First Acro Camp Trailer is in Final Form

The first trailer for Acro Camp is pretty much final! I’m going to start showing it to the aviating public tomorrow at the Great Lakes International Aviation Conference at Easter Michigan University’s student center in Ypsilanti, Michigan.
And this version will likely go out as an Airspeed episode of its own Sunday or Monday.
Can’t wait to see this movie! (Now all I have to do is finish making it!)

Production Update: Return from ICAS, T-38A, Acro Camp Soundtrack, and More

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Okay, I think my head is back from Vegas and ICAS 2010. Great convention, lots of contacts made, and lots of friends revisited.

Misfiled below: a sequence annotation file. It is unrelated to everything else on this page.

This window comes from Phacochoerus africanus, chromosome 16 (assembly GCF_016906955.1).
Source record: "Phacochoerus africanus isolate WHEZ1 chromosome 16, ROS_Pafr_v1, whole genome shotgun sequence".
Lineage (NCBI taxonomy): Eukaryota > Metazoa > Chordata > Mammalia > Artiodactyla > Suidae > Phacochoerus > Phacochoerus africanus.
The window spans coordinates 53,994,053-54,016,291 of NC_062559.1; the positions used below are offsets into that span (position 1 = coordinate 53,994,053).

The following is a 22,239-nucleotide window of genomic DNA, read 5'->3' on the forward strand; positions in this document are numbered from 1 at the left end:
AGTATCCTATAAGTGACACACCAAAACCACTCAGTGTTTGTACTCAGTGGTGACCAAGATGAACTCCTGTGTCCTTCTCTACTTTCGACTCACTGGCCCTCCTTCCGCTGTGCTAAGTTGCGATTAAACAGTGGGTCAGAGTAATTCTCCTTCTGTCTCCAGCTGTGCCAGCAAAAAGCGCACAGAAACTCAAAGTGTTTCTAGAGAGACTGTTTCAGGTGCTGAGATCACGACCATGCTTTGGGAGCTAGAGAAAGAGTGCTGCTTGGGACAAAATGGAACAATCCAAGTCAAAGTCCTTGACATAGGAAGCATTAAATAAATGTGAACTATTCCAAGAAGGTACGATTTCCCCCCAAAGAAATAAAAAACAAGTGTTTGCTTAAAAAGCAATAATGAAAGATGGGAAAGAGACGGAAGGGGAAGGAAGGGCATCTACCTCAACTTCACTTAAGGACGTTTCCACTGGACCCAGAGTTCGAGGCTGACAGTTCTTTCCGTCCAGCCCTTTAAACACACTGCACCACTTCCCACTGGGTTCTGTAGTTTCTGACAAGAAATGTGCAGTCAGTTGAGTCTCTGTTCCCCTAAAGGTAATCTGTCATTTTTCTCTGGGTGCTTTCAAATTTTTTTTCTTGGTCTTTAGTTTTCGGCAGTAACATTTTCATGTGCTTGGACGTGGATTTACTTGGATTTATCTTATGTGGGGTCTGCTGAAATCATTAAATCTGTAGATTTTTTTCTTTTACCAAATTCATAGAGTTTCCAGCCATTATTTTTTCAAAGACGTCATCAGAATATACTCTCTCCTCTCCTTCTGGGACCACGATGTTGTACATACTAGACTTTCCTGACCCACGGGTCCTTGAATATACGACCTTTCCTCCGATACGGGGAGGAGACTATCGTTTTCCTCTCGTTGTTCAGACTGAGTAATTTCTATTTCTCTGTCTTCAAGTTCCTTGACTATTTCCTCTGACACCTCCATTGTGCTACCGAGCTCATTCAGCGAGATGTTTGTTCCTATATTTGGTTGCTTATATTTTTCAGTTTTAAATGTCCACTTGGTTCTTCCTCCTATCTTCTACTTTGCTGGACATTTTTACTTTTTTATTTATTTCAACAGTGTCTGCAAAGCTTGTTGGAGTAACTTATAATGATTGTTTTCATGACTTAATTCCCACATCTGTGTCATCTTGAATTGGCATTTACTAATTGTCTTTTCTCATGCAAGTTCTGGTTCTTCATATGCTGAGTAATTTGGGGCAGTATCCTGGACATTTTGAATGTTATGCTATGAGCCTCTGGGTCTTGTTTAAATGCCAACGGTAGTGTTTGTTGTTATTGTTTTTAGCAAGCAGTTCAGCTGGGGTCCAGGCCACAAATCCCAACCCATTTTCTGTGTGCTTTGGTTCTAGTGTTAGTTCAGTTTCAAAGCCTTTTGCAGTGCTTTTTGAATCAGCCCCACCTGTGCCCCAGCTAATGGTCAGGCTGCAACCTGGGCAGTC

And lots on the hot plate for the next few weeks. Don, Barry, and I go into the studio on Friday to record parts of the Acro Camp movie soundtrack. I have all of the basic tracks down, but the real magic won’t happen until we’re all together with the instruments set up and the click track begins.

And I’m close to finishing the episode covering the T-38A flight with the 9th Reconnaissance Wing at Beale AFB. With that one, it’s an embarrassment of riches because of all of the great audio and video we captured. It’s no longer an issues of having a long episode. It’s an issue of how to make it shorter and more concise.

Rod Rakic and I will also likely record Part II of the Zero-to-Hero series, covering his intensive instrument and commercial training and me covering my multi-engine rating and DC-3 type school.

And there’s B-17 footage, Huey footage, and other great eye candy still in the can that I need to edit and get out into the feed.